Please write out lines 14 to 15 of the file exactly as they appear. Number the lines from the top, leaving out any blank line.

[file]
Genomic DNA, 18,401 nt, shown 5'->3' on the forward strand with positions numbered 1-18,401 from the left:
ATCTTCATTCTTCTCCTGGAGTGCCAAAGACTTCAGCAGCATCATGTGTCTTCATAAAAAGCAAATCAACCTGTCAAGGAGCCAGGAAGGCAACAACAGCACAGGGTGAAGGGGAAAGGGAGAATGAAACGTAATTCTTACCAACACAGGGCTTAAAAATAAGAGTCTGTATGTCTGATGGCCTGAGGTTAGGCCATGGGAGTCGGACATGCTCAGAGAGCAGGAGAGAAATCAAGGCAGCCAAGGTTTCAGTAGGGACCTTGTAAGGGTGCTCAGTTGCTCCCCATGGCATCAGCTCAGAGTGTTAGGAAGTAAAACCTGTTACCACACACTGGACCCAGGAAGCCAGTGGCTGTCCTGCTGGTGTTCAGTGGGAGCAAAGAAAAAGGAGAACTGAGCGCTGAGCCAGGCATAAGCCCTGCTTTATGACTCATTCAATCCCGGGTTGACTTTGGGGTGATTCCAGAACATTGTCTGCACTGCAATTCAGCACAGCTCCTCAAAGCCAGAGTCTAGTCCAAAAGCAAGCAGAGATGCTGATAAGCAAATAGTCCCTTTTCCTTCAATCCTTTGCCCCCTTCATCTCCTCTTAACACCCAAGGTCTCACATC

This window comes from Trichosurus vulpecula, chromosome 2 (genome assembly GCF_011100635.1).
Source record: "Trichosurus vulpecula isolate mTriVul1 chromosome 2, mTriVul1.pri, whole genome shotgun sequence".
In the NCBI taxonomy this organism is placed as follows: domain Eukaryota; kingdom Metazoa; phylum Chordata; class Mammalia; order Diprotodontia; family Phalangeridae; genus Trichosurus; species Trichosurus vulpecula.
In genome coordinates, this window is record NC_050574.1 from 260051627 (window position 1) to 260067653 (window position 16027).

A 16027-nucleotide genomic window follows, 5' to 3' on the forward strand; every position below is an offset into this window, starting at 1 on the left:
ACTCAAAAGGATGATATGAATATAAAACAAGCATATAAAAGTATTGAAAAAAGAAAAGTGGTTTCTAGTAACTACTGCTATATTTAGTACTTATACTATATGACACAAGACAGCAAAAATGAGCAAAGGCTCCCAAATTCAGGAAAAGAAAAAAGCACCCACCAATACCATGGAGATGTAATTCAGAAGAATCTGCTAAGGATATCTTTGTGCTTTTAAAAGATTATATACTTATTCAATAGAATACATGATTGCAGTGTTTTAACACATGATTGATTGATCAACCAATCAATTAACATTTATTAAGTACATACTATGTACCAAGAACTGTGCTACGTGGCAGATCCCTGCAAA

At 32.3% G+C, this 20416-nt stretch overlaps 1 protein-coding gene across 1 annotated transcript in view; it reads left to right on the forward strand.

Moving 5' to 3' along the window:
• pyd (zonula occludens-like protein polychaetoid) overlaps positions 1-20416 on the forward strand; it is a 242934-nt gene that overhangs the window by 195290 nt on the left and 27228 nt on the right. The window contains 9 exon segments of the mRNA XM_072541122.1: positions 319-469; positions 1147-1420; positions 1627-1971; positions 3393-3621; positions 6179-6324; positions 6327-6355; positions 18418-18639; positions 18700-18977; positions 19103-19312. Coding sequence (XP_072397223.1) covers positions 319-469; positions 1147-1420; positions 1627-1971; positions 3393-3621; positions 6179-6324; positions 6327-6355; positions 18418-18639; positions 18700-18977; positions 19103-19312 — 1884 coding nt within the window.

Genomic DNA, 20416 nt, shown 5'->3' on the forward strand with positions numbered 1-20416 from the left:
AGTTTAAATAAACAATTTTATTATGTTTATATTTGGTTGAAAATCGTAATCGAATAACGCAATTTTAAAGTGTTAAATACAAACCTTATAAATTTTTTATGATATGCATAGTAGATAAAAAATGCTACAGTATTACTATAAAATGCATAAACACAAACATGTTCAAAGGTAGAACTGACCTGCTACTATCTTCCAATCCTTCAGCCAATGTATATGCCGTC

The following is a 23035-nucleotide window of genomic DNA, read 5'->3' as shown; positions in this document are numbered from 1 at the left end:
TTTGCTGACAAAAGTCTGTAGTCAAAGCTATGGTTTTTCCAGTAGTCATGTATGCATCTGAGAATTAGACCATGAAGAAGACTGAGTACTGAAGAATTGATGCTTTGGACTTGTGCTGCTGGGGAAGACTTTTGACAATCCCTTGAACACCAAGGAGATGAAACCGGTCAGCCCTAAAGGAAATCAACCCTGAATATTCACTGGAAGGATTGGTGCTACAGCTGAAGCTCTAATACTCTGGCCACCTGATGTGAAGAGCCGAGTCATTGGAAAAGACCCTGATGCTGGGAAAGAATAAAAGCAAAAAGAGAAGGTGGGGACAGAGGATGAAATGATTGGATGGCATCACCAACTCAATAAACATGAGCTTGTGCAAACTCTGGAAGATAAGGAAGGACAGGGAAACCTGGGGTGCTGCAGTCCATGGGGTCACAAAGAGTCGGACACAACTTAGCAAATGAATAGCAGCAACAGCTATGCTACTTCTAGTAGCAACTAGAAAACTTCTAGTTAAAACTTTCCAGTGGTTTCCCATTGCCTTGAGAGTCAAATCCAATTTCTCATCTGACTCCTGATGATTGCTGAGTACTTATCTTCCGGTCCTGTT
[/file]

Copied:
The following is a 23035-nucleotide window of genomic DNA, read 5'->3' as shown; positions in this document are numbered from 1 at the left end:
TTTGCTGACAAAAGTCTGTAGTCAAAGCTATGGTTTTTCCAGTAGTCATGTATGCATCTGAGAATTAGACCATGAAGAAGACTGAGTACTGAAGAATTGATGCTTTGGACTTGTGCTGCTGGGGAAGACTTTTGACAATCCCTTGAACACCAAGGAGATGAAACCGGTCAGCCCTAAAGGAAATCAACCCTGAATATTCACTGGAAGGATTGGTGCTACAGCTGAAGCTCTAATACTCTGGCCACCTGATGTGAAGAGCCGAGTCATTGGAAAAGACCCTGATGCTGGGAAAGAATAAAAGCAAAAAGAGAAGGTGGGGACAGAGGATGAAATGATTGGATGGCATCACCAACTCAATAAACATGAGCTTGTGCAAACTCTGGAAGATAAGGAAGGACAGGGAAACCTGGGGTGCTGCAGTCCATGGGGTCACAAAGAGTCGGACACAACTTAGCAAATGAATAGCAGCAACAGCTATGCTACTTCTAGTAGCAACTAGAAAACTTCTAGTTAAAACTTTCCAGTGGTTTCCCATTGCCTTGAGAGTCAAATCCAATTTCTCATCTGACTCCTGATGATTGCTGAGTACTTATCTTCCGGTCCTGTT